a Taj MuttHall Dog Diary: Qualifying for the Nationals

Wednesday, April 13, 2005

Qualifying for the Nationals

Well, we're about to take off for a long weekend of agility.

For various arcane scheduling reasons, two clubs joined their usually-separate agility weekends into a single, long 4-day weekend of agility, which is turning out to be a very large event, stretching the limits of their site (Dixon May Fairgrounds in Dixon, west of Sacramento).

They're running three qualifying events for the USDAA nationals, which will once again be held in Phoenix in November, and Tika's doing good enough that I'm inclined to go again--there goes all my vacation for *this* year, too. BUT we have to qualify to get there!

There are three National Champion events at the USDAA nationals (really International championships--top teams come from several countries):
  • Steeplechase: Designed to have the dogs moving at a great rate of speed over a course with no dogwalk, table, or teeter but including one or two Aframes and one or two sets of 12 weaves. Dogs must be in the top 30% of those competing in at least one Steeplechase to qualify for the Nationals. Remington and Jake almost never Qed. Tika has Qed the last 2 Steeplechases we've been in, which is quite a thrill for me.

  • Grand Prix: This is what people usually mean when they talk about the "USDAA National Championship". It's a standard course--all obstacles (except no table anymore)--designed to be somewhat challenging but not overwhelmingly so. To qualify for the nationals, the dog must have 7 or fewer faults at two separate qualifying events. A knocked bar is 5. An offcourse is an elimination. Tika has one Q so far this year; at the last 2, she had an offcourse on the next-to-last obstacle (my fault) and then some other stupid thing also my fault...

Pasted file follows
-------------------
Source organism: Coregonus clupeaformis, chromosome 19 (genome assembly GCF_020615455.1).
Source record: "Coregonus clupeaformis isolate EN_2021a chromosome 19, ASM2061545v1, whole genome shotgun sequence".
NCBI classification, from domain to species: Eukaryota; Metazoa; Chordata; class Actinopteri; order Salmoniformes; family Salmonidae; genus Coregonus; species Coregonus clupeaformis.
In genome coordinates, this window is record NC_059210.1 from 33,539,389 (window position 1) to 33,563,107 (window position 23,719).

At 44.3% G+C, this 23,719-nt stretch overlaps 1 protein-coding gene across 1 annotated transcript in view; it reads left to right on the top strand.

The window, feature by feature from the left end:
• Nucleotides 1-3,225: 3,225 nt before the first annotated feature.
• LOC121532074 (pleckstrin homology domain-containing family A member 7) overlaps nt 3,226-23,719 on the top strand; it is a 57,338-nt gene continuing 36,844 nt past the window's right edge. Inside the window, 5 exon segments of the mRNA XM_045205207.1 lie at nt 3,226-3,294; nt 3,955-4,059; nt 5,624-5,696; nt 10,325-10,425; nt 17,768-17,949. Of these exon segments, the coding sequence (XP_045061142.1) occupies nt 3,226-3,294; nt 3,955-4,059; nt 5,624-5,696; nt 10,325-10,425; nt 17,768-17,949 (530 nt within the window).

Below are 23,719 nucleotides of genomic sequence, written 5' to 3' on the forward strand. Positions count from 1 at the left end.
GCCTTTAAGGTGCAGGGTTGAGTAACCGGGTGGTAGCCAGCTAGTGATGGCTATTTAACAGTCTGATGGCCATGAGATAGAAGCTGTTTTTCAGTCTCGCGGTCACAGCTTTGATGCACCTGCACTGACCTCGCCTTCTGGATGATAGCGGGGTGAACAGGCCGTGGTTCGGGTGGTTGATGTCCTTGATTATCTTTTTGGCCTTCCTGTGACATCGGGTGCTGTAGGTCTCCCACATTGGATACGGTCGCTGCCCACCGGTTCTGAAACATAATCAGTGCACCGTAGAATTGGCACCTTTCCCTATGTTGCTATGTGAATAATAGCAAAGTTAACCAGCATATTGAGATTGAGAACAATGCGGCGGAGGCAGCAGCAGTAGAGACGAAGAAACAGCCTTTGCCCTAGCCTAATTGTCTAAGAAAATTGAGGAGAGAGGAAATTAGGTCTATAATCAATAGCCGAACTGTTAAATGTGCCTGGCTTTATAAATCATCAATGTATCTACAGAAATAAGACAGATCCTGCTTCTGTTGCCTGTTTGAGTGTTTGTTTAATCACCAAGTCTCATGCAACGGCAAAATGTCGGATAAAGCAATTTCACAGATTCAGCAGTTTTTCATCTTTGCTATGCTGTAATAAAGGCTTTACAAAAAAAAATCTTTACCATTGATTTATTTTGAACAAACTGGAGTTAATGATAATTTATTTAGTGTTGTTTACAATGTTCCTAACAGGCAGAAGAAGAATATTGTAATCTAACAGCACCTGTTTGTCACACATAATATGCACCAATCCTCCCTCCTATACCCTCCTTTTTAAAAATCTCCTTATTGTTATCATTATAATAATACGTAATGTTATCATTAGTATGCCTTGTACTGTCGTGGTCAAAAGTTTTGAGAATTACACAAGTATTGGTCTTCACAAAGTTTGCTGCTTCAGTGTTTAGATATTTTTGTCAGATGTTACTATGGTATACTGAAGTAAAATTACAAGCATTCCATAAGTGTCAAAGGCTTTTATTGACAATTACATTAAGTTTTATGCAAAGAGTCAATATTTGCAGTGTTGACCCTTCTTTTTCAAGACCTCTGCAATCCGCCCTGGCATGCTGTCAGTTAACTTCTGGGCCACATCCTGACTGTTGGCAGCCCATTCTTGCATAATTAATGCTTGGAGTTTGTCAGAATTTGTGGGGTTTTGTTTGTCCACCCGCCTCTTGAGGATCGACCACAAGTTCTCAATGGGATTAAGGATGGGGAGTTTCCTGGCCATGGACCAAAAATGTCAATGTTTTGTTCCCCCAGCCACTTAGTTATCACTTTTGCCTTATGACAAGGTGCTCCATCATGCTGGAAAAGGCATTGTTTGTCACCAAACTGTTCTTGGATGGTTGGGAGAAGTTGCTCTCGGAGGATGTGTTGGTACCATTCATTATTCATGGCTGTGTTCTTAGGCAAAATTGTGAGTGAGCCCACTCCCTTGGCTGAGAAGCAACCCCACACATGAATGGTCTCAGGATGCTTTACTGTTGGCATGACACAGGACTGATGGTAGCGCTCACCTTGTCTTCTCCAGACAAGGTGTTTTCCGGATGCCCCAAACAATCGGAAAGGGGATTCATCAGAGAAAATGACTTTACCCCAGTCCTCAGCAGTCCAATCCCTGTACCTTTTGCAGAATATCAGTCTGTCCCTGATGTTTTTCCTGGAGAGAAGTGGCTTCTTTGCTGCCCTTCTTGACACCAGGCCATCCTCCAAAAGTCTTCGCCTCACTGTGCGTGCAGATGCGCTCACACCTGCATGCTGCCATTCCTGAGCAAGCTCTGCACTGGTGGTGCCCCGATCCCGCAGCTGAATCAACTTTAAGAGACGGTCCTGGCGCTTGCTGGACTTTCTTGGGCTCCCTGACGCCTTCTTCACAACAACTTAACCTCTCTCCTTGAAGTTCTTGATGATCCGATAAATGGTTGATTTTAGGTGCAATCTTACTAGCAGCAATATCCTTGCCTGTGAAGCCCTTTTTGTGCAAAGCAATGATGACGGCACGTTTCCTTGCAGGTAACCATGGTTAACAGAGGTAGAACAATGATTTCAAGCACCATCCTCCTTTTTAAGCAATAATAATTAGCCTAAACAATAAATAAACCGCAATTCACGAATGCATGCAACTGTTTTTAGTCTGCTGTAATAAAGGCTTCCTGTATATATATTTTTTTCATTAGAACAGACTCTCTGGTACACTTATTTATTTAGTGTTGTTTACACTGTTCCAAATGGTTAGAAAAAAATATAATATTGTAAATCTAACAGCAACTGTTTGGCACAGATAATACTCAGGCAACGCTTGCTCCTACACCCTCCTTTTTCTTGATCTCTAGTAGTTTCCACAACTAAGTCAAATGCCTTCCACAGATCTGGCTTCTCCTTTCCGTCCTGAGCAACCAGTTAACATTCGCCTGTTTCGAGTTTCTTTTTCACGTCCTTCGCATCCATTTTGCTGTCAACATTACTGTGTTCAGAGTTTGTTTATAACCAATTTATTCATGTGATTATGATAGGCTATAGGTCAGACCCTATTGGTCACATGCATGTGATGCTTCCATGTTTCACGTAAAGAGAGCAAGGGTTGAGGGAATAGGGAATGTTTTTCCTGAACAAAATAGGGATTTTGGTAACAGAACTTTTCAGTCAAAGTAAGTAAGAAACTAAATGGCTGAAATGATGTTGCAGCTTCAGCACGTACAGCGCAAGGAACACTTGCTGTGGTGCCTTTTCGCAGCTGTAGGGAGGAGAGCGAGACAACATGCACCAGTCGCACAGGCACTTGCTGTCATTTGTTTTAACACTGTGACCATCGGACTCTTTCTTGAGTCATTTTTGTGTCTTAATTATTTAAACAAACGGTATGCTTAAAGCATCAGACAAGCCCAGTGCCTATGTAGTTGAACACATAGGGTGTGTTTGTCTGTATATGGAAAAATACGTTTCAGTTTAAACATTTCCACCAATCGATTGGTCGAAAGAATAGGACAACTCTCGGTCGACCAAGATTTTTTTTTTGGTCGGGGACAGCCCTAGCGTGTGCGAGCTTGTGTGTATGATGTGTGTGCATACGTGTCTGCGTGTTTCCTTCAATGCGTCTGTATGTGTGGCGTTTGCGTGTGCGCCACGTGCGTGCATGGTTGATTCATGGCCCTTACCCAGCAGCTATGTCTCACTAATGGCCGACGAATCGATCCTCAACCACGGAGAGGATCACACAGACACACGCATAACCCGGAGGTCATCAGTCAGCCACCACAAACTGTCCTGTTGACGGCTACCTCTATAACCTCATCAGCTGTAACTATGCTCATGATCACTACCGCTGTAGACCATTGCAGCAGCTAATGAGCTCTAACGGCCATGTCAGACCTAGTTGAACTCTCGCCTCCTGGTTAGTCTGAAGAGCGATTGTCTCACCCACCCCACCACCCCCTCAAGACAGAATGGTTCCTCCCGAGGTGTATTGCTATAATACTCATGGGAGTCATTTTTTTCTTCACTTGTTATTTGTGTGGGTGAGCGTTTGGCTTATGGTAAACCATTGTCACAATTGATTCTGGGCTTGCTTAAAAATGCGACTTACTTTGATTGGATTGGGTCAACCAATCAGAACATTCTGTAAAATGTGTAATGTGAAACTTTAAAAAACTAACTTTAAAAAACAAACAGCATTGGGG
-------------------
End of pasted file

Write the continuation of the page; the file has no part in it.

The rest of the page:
• Dog Agility Masters Team Tournament: A bit more complicated. You need only one Q to go to nationals; you must be among the top 50% of teams at a qualifying Team event. You team up with 2 other dog/handler teams. You compete over 2-3 days in four individual events and then, if you're doing well as a team, you also compete in a 3-dog relay at the end of the weekend. The teams' scores are cumulative over all 5 events to determine who qualifies. The trick to qualifying is primarily NOT earning an elimination (off-course usually). This is indeed tricky with 3 dogs over 4 individual events PLUS the relay. Tika has only ever been in one DAM team event; one of our teammates was clean all weekend but we Eed once and the other teammate Eed twice (hmm, or maybe only once--for some reason I don't have that info), and that was one too many Es to allow us to qualify.

The other thing about earning Qs in these three Tournament classes is that you now need to earn one of each (I believe) to earn your ADCH (Agility Dog Championship), and even more to earn your Tournament titles.

Which leaves me with the question: Should I go to Camarillo in May, where they're having another Grand Prix and another DAM Tournament, to try to pick up more Qs? (Even if we should be lucky enough to complete our Qs this weekend for nationals, I'll still eventually want those Qs for Tika's titles.)

The problem with southern CA is that it's a long drive--I have to take another day off work to get down there, and then coming home I usually arrive after midnight, completely wiped out to start my work week.

The problem with all of these tournament classes is that they're EXPENSIVE to enter. USDAA is making quite a profit off of us. I can see why people want to start their own agility organizations... Regular events in USDAA have now inflated to as much as $12 per run, but (for example for this weekend) Steeplechase is $15, Grand Prix is $18, and Team runs from $50 to as much as $70. I don't have that big a budget all the time...

Compare this to CPE trials, where fees are more typically $10 a run.

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